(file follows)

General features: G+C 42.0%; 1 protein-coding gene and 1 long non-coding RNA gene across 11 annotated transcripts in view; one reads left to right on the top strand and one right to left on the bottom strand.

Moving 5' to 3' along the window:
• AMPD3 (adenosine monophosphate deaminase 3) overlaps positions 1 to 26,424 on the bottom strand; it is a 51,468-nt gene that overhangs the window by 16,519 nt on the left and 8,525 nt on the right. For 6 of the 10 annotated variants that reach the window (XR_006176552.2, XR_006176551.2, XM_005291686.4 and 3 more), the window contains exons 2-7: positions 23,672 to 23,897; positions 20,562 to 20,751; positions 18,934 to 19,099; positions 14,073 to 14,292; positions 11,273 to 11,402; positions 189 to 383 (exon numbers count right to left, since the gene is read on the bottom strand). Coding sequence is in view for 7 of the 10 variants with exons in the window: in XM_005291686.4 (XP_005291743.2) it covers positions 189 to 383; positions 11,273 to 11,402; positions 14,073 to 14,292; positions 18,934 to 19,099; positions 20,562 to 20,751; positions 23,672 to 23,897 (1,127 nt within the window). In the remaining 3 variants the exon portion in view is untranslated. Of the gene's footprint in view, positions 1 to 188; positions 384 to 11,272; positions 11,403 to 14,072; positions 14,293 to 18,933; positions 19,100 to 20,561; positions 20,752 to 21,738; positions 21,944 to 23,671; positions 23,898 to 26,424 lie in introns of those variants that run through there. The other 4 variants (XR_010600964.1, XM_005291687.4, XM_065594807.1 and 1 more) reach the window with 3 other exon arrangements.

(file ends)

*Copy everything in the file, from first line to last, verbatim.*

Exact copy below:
General features: G+C 42.0%; 1 protein-coding gene and 1 long non-coding RNA gene across 11 annotated transcripts in view; one reads left to right on the top strand and one right to left on the bottom strand.

Moving 5' to 3' along the window:
• AMPD3 (adenosine monophosphate deaminase 3) overlaps positions 1 to 26,424 on the bottom strand; it is a 51,468-nt gene that overhangs the window by 16,519 nt on the left and 8,525 nt on the right. For 6 of the 10 annotated variants that reach the window (XR_006176552.2, XR_006176551.2, XM_005291686.4 and 3 more), the window contains exons 2-7: positions 23,672 to 23,897; positions 20,562 to 20,751; positions 18,934 to 19,099; positions 14,073 to 14,292; positions 11,273 to 11,402; positions 189 to 383 (exon numbers count right to left, since the gene is read on the bottom strand). Coding sequence is in view for 7 of the 10 variants with exons in the window: in XM_005291686.4 (XP_005291743.2) it covers positions 189 to 383; positions 11,273 to 11,402; positions 14,073 to 14,292; positions 18,934 to 19,099; positions 20,562 to 20,751; positions 23,672 to 23,897 (1,127 nt within the window). In the remaining 3 variants the exon portion in view is untranslated. Of the gene's footprint in view, positions 1 to 188; positions 384 to 11,272; positions 11,403 to 14,072; positions 14,293 to 18,933; positions 19,100 to 20,561; positions 20,752 to 21,738; positions 21,944 to 23,671; positions 23,898 to 26,424 lie in introns of those variants that run through there. The other 4 variants (XR_010600964.1, XM_005291687.4, XM_065594807.1 and 1 more) reach the window with 3 other exon arrangements.